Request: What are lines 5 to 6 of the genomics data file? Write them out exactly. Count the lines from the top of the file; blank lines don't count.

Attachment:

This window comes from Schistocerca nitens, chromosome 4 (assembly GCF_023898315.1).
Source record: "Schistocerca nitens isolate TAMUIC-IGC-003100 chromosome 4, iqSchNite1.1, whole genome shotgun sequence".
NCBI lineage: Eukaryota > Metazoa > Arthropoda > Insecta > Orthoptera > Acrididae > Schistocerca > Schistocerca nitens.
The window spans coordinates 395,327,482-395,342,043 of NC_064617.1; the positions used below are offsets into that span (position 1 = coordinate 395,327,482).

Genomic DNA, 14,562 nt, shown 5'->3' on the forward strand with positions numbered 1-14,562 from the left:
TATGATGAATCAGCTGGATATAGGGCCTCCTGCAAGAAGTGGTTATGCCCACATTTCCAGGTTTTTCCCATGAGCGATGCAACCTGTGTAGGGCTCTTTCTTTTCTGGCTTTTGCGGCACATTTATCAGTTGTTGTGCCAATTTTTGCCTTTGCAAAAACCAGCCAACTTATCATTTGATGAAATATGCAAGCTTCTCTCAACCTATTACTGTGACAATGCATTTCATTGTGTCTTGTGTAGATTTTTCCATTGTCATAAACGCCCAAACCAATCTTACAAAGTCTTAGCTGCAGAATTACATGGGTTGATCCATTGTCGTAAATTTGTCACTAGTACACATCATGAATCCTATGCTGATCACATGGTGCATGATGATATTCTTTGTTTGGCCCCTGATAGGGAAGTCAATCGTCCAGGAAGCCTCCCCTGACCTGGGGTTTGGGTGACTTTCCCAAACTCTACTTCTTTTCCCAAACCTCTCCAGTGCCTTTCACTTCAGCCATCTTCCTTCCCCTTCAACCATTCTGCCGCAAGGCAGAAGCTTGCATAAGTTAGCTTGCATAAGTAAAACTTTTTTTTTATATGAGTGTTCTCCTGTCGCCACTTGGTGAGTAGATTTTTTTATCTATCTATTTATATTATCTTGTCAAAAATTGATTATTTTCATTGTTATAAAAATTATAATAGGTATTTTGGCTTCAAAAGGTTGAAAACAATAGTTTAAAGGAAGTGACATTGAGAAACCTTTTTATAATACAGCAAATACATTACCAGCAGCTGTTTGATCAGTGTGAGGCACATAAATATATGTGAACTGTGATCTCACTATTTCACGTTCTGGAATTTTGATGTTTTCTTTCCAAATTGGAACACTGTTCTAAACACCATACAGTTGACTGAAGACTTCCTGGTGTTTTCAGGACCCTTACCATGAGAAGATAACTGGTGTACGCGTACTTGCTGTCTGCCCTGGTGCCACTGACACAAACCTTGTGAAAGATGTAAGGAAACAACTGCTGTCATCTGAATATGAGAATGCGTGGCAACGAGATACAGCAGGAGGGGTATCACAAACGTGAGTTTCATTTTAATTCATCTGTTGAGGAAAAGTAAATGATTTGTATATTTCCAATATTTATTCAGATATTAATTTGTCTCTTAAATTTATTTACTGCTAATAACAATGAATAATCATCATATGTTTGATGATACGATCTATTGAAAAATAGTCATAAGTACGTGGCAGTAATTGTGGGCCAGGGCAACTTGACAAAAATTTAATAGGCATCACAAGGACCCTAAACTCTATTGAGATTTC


Genomic DNA, 14,562 nt, shown 5'->3' on the forward strand with positions numbered 1-14,562 from the left:
TATGATGAATCAGCTGGATATAGGGCCTCCTGCAAGAAGTGGTTATGCCCACATTTCCAGGTTTTTCCCATGAGCGATGCAACCTGTGTAGGGCTCTTTCTTTTCTGGCTTTTGCGGCACATTTATCAGTTGTTGTGCCAATTTTTGCCTTTGCAAAAACCAGCCAACTTATCATTTGATGAAATATGCAAGCTTCTCTCAACCTATTACTGTGACAATGCATTTCATTGTGTCTTGTGTAGATTTTTCCATTGTCATAAACGCCCAAACCAATCTTACAAAGTCTTAGCTGCAGAATTACATGGGTTGATCCATTGTCGTAAATTTGTCACTAGTACACATCATGAATCCTATGCTGATCACATGGTGCATGATGATATTCTTTGTTTGGCCCCTGATAGGGAAGTCAATCGTCCAGGAAGCCTCCCCTGACCTGGGGTTTGGGTGACTTTCCCAAACTCTACTTCTTTTCCCAAACCTCTCCAGTGCCTTTCACTTCAGCCATCTTCCTTCCCCTTCAACCATTCTGCCGCAAGGCAGAAGCTTGCATAAGTTAGCTTGCATAAGTAAAACTTTTTTTTTATATGAGTGTTCTCCTGTCGCCACTTGGTGAGTAGATTTTTTTATCTATCTATTTATATTATCTTGTCAAAAATTGATTATTTTCATTGTTATAAAAATTATAATAGGTATTTTGGCTTCAAAAGGTTGAAAACAATAGTTTAAAGGAAGTGACATTGAGAAACCTTTTTATAATACAGCAAATACATTACCAGCAGCTGTTTGATCAGTGTGAGGCACATAAATATATGTGAACTGTGATCTCACTATTTCACGTTCTGGAATTTTGATGTTTTCTTTCCAAATTGGAACACTGTTCTAAACACCATACAGTTGACTGAAGACTTCCTGGTGTTTTCAGGACCCTTACCATGAGAAGATAACTGGTGTACGCGTACTTGCTGTCTGCCCTGGTGCCACTGACACAAACCTTGTGAAAGATGTAAGGAAACAACTGCTGTCATCTGAATATGAGAATGCGTGGCAACGAGATACAGCAGGAGGGGTATCACAAACGTGAGTTTCATTTTAATTCATCTGTTGAGGAAAAGTAAATGATTTGTATATTTCCAATATTTATTCAGATATTAATTTGTCTCTTAAATTTATTTACTGCTAATAACAATGAATAATCATCATATGTTTGATGATACGATCTATTGAAAAATAGTCATAAGTACGTGGCAGTAATTGTGGGCCAGGGCAACTTGACAAAAATTTAATAGGCATCACAAGGACCCTAAACTCTATTGAGATTTC